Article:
* Long shot but possible the valve was put in backwards. Either way the vendor should replace it.
Aloha! ukeboy57

Bunn Coffee... | Answered 10 hours ago


* Most decanters are made of tempered glass and unless cracked it should not leak.
* Make sure the two pots you are using (one to pour one to brew) is the same size. Check by filling one then pour into the other. If they don't match then get a matching one.
* Most overflowing pots are caused by over filling brewing tank. This can be caused by re-pouring additional water into the brew tank. (automatic brewers may have a leaking water valve - call your vendor for service)
* Partial brewing (taking coffee from a brewing pot) and then putting in more water.
* Removing the pot BEFORE it stops dripping. It leaves a puddle of coffee on the warmer plate
*Over filling the water tank. Most times the extra water will spill out the back. But some may overflow into the basket area then the warmer plate.
* Follow the MFR brewing instructions for filling.
* All brewers should stop water drips after brewing. If you get a constant drip AFTER brewing then have the brewer checked or replaced. Call your vendor.
Aloha, ukeboy57

PS: I've noted that you don't mention the brand nor model of the server you got from Kohls so I'm guessing it might be a dispenser or even a bunn dispenser which is different from a decanter as it has a serving spout. You find these at banquet halls where it's dispensed from a small faucet. You can find similar faucets from bunn.com or most restaurant supply stores as it's a very common item. Amazon.com has them too. the part tat leaks is the rubber boot or worn spring. best to buy the whole faucet and keep the old one for parts as needed. amazon link:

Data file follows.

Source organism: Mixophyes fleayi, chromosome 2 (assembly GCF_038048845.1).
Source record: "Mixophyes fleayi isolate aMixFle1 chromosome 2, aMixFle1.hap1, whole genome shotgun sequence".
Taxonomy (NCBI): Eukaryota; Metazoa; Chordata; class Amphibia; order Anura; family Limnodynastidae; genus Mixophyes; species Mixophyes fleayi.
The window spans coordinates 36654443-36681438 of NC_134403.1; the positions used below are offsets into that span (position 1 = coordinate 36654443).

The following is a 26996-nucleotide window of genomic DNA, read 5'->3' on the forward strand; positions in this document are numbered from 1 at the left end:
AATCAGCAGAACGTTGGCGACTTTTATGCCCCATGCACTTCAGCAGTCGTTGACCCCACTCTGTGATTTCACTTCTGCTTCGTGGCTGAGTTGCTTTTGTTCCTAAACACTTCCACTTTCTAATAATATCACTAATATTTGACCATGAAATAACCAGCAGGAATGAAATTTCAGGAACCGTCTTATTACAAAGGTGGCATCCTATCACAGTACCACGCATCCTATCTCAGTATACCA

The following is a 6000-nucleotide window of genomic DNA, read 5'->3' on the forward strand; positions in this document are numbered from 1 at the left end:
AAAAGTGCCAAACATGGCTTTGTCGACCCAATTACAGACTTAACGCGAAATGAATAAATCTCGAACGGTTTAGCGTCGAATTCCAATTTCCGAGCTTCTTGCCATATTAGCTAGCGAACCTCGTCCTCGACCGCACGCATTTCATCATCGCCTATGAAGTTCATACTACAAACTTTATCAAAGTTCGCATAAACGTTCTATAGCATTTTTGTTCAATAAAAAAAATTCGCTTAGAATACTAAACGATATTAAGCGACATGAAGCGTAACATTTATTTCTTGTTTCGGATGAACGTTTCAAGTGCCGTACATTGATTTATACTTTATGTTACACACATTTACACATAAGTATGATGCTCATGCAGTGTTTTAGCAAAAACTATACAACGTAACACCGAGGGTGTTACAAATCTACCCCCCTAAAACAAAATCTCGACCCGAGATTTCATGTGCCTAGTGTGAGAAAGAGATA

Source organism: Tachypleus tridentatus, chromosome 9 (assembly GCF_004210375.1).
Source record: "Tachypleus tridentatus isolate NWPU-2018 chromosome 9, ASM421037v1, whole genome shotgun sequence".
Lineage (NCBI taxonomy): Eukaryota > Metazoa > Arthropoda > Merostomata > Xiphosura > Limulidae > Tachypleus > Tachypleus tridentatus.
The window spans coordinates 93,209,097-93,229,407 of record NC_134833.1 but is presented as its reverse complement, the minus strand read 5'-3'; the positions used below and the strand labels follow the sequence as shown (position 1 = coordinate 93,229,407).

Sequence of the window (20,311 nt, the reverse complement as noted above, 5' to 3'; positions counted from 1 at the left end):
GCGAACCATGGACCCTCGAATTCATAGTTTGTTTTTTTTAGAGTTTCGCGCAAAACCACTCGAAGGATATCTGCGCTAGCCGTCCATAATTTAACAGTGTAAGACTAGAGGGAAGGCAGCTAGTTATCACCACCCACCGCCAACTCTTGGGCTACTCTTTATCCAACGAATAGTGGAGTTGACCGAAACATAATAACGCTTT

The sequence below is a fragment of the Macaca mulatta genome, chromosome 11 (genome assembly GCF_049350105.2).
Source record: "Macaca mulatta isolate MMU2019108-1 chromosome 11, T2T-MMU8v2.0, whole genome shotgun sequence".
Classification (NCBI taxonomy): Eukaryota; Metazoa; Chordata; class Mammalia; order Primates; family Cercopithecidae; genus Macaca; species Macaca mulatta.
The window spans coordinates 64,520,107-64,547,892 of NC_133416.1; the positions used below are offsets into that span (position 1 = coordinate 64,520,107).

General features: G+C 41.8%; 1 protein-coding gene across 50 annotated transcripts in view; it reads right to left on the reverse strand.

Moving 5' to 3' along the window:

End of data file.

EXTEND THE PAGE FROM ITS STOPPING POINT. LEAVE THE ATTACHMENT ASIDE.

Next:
https://www.amazon.com/s/ref=nb_sb_noss?url=search-alias%3Daps&field-keywords=coffee+dispenser+parts+faucet&rh=i%3Aaps%2Ck%3Acoffee+dispenser+parts+faucet

Bunn Coffee... | Answered 11 hours ago


I thought these are pour over brewers? Which means you have to fill it with water in order to brew? It should happen when the unit is filled first, plugged in then turned on.(see link below for MFR instructions) Aloha! ukeboy57

http://www.bunn.com/sites/default/files/care-and-cleaning/43097_0002d01_velocity_brew_manual_english-_bt_st.pdf


Bunn Coffee... | Answered 11 hours ago


Humm, G-3 grinders. Okay what common problems I've come across:
* Wrong setting for grind on label. Usually means worn out grinder burrs. But this does not happen often unless you are using it to grind commercial amounts of coffee? It's a retail level grinder meant to be user friendly and simple to use. Say grind a bag of beans once every 10 mins or so even with customers lined up to grind there own. Running a G-3 constantly is usually done by upcoming coffee vendors whom are using it for small flavored bean batches. But expect the burr plates to only last 3 to 6 months. We used to change it every month till the boss bought a bigger pro grinder. (whew!)
* Out of calibration (for grind) This usually happens as soon as it's installed. Either the grinder got banged (Dropped?) around or the lock nut was not tighten down. If caught quickly then it's a simple adjustment. Left unchecked will wear out the burrs or crack the plate.
* Trips out breaker. This is common at retail stores as it's located in a shelf rack that really does not have the required outlets. Many times there is a brewer(s) connected to the same line. It only trips out when one or both brewers are heating and the grinder is running a very fine grind.